Another thing that just wouldn’t happen back home is street hogging. I mean when families or groups of friends walk down the street in a line together and don’t let others pass. After becoming a Dad I’ve realised that it’s even worse if you’re pushing a pram.

I can’t help but compare these aspects to the more civilised and courteous citizens in the UK. Or have I been away too long?

Extreme weather

After such a long time here I tend to forget how miserable it can be in England. I only go back for Christmas and in the summer and the weather is as I expect it to be. I normally forget just how sad and gloomy it is for most of the year. Here it never really gets ‘cold’, only perhaps for two or three weeks where we have to wear several layers in the house because we don’t have central heating. Saying that, during the summer, I find myself dreaming of being back in the cooler temperatures.

It’s weird, but where I live, right down the south coast of Spain, not that far from Africa, I don’t actually look forward to the summer. Of course, most of us teachers can’t wait for the break, but mainly so we can escape the heat. At the moment it’s about 40 degrees, but it can reach up to 55. I find myself wishing I was back home, walking in the rain and skipping in some puddles when really I’m gasping for air in the stuffy, dusty parks.

Stress

Don’t get me wrong, stress does exist in Spain, especially now with the recession. Times are hard here and a lot of people are suffering, not getting paid, working crazy hours to make ends meet, and losing everything because of dodgy mortgages. So yes, stress does exist.

However, it’s not as intense as back home, from what I remember anyway. The number of working hours is considerably less, as is the cost of living, and that constant atmosphere of trying to ‘be the best’ and ‘have the most’ is not as pivotal, at least in the circles where I hang out.

I get stressed at times, of course, we’ve just had a baby boy and the first year has been tough both financially and time wise, but I guess that’s the same wherever you are with a first kid.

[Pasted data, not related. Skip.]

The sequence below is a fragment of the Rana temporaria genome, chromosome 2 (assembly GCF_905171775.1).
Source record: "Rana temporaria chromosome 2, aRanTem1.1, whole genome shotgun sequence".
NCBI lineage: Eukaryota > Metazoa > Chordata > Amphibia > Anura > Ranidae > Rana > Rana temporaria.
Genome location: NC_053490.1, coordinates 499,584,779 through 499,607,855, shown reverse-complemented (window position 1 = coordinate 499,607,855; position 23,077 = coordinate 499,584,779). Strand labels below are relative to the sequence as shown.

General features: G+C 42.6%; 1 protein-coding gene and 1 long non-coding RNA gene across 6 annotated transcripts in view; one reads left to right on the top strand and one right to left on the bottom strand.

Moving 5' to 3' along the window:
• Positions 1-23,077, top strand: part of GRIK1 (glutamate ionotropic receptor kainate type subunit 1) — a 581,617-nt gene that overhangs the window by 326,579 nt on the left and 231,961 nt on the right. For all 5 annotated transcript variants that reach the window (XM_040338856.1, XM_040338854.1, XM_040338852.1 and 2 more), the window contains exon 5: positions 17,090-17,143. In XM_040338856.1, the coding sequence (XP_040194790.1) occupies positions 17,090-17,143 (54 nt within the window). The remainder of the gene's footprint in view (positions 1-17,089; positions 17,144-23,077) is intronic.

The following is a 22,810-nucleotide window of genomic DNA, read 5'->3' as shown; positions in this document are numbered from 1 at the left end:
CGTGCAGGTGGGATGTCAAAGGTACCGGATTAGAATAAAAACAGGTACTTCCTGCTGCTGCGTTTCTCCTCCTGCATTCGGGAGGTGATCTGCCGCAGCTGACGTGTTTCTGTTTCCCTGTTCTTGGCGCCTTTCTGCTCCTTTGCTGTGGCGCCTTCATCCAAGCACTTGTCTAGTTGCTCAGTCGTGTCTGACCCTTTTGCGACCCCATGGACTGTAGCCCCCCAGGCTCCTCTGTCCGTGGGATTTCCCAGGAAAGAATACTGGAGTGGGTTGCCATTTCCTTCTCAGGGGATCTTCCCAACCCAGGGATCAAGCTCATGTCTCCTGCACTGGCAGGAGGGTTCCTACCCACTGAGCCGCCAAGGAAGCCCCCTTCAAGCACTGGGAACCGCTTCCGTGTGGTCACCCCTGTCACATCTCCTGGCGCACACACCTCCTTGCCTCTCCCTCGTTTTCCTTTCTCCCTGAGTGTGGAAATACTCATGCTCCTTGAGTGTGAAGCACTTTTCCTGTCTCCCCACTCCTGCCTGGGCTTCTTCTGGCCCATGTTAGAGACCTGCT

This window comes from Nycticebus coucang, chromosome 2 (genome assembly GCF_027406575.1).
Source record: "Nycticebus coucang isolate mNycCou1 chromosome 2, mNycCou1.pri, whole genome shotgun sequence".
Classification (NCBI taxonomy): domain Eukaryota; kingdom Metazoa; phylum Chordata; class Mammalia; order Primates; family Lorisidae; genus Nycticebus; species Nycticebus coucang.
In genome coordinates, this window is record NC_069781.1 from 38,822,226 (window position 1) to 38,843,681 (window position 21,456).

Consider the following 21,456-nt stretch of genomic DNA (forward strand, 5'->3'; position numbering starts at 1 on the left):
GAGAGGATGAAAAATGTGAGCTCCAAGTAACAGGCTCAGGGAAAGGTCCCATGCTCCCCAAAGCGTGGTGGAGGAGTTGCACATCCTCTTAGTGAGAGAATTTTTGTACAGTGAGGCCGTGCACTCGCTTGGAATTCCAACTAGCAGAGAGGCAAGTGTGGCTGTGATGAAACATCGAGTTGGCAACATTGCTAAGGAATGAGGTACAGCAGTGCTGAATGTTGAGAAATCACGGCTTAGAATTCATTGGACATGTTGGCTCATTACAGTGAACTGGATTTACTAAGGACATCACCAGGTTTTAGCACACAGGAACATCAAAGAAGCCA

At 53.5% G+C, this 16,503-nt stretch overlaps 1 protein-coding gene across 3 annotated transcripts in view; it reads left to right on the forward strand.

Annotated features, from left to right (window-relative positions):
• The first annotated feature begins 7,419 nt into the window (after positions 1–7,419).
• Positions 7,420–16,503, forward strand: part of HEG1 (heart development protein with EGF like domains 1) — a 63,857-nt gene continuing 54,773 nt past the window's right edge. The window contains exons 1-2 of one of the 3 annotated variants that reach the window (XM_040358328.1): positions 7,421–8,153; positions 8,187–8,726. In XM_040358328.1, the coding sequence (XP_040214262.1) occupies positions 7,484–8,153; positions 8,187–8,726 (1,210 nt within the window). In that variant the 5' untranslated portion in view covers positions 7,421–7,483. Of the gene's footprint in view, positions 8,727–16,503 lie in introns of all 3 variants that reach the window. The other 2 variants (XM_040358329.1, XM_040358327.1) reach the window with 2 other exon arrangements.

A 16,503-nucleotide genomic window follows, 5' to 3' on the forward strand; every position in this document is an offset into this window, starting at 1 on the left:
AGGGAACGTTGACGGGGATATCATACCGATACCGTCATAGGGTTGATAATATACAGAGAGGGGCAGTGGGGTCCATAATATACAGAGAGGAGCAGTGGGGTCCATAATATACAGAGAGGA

Things do get on top of me at certain times in the year, like with exams at work, or working weekends for extra money, but generally I’m less stressed than I used to be at home. But I was working in Sales and Recruitment, which might have something to do with it.

Work tends to be such an important focus back in Britain, people live to work, here people work to live, which might also explain why there is this looming recession as well.

So it is hard to live abroad as an expat in another country and not always compare to how life is, or could be, back home. I’m not sure if I’ll ever stop comparing, but as long as I’m generally happy that’s all I really care about.

What about you? Do you compare your life to back home? Or have you returned and question your decision? I’d be interested to know your thoughts.


Barry O’Leary has been an expat in Seville for nearly ten years. When he’s not teaching English, he writes a blog A Novel Spain which is about how he sees life in Spain. He has also lived and taught English in Brazil, Ecuador, Australia and Thailand and travelled around the world in the meantime. His non-fiction travel literature book, Teaching English in a Foreign Land, about his adventure as a TEFL teacher has sold over 2,500 copies.


Barry O'Leary
Barry O’Leary has been an expat in Seville for nearly ten years. When he’s not teaching English, he describes how he sees life in Spain on his blog A Novel Spain. He has also lived and taught English in Brazil, Ecuador, Australia and Thailand and travelled around the world in the meantime. His non-fiction travel literature book, Teaching English in a Foreign Land, about his adventures as a TEFL teacher, has sold over 2,500 copies.